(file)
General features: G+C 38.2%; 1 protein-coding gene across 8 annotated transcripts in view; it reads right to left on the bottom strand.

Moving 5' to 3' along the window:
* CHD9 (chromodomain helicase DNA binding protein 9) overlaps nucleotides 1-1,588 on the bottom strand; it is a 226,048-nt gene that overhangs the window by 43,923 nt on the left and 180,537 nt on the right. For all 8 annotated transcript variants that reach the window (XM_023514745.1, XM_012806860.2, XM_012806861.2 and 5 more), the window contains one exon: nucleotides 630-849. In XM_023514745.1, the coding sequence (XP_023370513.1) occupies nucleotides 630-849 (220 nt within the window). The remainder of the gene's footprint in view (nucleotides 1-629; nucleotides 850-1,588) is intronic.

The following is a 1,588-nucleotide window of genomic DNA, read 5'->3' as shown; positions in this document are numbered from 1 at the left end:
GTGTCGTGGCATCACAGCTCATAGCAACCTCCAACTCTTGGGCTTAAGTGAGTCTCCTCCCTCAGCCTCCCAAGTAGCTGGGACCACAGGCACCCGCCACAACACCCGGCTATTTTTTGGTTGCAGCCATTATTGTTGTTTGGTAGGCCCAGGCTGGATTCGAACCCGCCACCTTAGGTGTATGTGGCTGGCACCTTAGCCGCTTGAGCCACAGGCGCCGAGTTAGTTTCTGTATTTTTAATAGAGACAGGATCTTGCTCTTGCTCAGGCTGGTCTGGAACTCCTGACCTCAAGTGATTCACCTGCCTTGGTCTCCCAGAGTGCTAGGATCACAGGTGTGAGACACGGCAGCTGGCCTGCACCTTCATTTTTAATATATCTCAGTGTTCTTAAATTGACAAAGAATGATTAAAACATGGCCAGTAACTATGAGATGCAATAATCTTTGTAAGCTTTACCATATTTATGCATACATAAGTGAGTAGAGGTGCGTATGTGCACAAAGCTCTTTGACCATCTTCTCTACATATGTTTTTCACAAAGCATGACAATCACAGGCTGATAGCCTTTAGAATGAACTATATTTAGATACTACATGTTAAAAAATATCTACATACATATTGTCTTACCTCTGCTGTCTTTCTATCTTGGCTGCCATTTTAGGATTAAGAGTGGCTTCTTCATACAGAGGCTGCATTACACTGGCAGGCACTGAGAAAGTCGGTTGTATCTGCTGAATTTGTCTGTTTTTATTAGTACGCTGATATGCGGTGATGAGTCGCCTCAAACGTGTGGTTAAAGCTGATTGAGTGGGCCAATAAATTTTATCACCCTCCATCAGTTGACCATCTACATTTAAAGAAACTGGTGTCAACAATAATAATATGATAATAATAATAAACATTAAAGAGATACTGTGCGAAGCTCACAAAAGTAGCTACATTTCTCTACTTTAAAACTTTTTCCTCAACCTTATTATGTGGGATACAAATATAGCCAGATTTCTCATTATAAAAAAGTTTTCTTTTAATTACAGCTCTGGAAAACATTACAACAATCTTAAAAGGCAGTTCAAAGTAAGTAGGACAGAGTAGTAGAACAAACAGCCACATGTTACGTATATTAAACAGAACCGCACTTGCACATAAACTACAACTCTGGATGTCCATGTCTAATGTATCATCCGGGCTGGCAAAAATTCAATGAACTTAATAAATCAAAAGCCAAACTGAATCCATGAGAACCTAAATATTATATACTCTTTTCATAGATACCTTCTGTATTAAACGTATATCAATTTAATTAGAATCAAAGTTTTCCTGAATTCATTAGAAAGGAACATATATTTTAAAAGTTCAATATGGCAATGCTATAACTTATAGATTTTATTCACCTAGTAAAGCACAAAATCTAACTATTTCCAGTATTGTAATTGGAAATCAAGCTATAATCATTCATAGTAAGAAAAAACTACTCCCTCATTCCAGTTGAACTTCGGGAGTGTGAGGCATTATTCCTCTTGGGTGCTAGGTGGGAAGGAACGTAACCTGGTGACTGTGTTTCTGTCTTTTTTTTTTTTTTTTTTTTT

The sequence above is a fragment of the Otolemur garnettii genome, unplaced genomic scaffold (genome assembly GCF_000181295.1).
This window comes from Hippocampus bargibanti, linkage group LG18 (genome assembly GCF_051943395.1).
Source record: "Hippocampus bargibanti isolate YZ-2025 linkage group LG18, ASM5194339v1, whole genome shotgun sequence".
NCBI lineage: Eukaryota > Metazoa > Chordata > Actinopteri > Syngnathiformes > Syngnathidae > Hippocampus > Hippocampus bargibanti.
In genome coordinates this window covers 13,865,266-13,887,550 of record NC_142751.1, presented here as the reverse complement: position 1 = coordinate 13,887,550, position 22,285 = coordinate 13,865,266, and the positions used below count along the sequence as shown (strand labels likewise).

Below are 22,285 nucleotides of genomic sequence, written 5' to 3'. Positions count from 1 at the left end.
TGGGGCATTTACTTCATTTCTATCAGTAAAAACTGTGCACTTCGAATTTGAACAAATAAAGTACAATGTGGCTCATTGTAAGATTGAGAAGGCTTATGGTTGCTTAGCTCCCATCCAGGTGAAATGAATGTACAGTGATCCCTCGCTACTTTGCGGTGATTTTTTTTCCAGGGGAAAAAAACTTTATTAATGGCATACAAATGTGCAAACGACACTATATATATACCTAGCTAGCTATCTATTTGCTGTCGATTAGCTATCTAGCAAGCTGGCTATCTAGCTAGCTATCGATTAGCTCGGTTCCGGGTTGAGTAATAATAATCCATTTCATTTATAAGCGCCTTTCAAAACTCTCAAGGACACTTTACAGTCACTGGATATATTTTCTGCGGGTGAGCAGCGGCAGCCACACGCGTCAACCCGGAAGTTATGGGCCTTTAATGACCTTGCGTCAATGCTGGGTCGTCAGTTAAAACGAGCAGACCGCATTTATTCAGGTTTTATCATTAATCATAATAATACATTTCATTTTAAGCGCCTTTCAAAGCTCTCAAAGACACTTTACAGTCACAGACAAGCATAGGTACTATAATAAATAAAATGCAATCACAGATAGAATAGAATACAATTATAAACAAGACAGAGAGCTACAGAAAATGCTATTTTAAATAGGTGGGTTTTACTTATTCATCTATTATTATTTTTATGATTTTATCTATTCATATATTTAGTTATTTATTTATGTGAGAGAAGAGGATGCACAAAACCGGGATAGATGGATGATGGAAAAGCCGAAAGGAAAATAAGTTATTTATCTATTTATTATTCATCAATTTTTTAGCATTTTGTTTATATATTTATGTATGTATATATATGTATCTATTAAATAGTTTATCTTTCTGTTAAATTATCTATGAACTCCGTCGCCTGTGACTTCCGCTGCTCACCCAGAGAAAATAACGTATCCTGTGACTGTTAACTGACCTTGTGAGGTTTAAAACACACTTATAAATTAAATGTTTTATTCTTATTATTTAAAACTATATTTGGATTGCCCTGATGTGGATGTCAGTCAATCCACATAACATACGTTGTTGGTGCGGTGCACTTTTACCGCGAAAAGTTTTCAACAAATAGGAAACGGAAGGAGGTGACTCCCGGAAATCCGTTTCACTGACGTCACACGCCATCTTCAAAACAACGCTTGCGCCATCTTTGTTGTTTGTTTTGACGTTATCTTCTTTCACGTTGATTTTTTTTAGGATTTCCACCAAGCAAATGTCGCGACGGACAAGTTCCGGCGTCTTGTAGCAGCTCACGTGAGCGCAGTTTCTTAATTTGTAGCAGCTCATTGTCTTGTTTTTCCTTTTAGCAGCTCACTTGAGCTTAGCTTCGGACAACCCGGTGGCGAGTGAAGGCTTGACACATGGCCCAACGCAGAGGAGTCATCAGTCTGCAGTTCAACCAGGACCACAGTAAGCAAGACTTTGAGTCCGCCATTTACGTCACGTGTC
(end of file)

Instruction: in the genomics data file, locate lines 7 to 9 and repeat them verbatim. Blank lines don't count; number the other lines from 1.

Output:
This window comes from Hippocampus bargibanti, linkage group LG18 (genome assembly GCF_051943395.1).
Source record: "Hippocampus bargibanti isolate YZ-2025 linkage group LG18, ASM5194339v1, whole genome shotgun sequence".
NCBI lineage: Eukaryota > Metazoa > Chordata > Actinopteri > Syngnathiformes > Syngnathidae > Hippocampus > Hippocampus bargibanti.